Beyond the places already discussed, there are still many pitfalls. Consider, for example, efforts to recode a C function in assembly language. One temptation might be to make more extensive use of the enlarged register offered by the Intel® NetBurst® microarchitecture. This use of registers must be done with extreme care, however – it is no longer true that keeping many items in registers automatically delivers better performance.

Processor performance can be adversely affected by excess register allocation; using too many registers makes it difficult for the processor to move data around for optimal execution sequencing. This situation, known as register pressure, is nearly impossible to detect, except by the intractable diminished execution speed. (For this reason, most C/C++ compilers today ignore the 'register' keyword, which at one time was a command to compilers to place specific variables inside registers.) The Intel® VTune™ Performance Analyzer is one of the few tools that can diagnose register pressure.

The prevalence and impact of cache-stripe errors, excessively tight loops, register pressure, and many similar performance snags suggest that automated hot-spot location is vital to the developer's enterprise. The VTune Analyzer or other good profiling tools are clearly the best means of locating and fixing hot spots, and for quantifying the improvements. Developers who rely only on their experience are likely to spend fruitless hours tweaking the wrong code.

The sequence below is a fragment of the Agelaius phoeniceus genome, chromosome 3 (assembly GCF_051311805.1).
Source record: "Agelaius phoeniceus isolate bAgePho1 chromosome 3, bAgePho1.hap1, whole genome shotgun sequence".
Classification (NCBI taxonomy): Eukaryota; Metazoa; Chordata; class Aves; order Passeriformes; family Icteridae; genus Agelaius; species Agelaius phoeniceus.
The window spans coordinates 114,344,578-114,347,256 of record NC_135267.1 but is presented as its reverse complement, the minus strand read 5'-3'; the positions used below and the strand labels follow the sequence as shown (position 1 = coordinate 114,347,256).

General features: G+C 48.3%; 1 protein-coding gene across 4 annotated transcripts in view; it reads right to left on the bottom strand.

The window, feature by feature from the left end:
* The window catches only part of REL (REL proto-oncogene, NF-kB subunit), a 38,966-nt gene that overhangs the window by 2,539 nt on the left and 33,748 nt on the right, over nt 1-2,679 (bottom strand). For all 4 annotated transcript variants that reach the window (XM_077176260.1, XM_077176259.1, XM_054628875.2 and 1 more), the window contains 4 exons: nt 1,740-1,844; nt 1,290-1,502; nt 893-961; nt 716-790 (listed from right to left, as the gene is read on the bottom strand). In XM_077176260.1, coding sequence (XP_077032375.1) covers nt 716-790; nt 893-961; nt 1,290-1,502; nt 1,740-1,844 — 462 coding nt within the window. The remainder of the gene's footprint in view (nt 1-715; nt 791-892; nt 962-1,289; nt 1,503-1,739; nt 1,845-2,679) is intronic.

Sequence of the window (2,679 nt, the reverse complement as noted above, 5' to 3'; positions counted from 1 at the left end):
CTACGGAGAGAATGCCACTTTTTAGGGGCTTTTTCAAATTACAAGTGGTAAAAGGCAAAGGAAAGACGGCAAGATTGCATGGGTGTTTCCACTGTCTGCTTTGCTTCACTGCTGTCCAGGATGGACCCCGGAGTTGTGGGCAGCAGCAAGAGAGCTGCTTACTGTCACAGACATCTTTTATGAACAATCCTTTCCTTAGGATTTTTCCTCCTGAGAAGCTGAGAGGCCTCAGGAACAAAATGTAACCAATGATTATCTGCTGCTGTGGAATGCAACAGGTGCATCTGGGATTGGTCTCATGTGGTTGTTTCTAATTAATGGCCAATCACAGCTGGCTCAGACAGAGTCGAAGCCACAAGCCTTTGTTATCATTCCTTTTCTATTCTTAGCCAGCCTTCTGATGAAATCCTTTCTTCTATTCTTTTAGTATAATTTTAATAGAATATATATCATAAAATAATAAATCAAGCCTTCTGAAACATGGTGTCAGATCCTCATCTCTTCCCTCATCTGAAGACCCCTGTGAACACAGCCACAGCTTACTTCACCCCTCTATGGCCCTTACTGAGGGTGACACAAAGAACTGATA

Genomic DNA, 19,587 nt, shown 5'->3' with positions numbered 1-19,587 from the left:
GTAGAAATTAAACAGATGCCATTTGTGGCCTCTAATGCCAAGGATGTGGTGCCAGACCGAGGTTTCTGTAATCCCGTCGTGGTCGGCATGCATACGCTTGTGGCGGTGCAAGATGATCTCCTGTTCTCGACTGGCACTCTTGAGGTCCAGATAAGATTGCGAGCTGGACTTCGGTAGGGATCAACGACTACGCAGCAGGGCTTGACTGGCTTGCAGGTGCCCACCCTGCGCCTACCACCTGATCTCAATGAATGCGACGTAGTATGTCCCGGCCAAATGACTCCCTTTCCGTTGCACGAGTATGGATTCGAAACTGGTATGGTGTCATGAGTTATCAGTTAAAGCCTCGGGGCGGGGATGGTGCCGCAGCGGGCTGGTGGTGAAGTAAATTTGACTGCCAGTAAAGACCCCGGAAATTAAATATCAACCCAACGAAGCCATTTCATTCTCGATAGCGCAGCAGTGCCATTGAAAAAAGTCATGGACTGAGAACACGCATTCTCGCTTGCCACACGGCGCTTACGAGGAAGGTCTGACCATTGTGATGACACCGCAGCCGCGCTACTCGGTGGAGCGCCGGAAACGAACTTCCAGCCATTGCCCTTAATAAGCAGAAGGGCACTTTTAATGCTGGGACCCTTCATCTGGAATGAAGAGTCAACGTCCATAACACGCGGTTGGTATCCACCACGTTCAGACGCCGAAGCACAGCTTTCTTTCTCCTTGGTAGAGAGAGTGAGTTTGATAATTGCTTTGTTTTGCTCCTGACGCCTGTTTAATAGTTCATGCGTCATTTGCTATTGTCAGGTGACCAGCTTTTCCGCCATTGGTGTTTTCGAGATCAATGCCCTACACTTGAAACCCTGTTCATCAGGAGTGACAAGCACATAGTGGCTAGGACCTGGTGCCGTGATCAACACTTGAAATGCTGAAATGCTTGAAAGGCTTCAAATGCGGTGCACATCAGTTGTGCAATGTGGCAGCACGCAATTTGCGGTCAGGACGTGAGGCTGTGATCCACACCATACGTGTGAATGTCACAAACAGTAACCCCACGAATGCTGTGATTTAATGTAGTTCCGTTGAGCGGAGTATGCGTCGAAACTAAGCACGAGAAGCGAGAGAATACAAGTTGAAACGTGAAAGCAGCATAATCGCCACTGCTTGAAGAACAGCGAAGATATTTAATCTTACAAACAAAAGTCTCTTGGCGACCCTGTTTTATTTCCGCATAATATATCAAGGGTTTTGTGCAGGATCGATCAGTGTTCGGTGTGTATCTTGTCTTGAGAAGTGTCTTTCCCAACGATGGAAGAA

The following item is related to this article: How to Establish Sound Coding Practices: Things to Do.


When Performance Really Counts: 5 Things to Do, 5 To Avoid


For more complete information about compiler optimizations, see our Optimization Notice.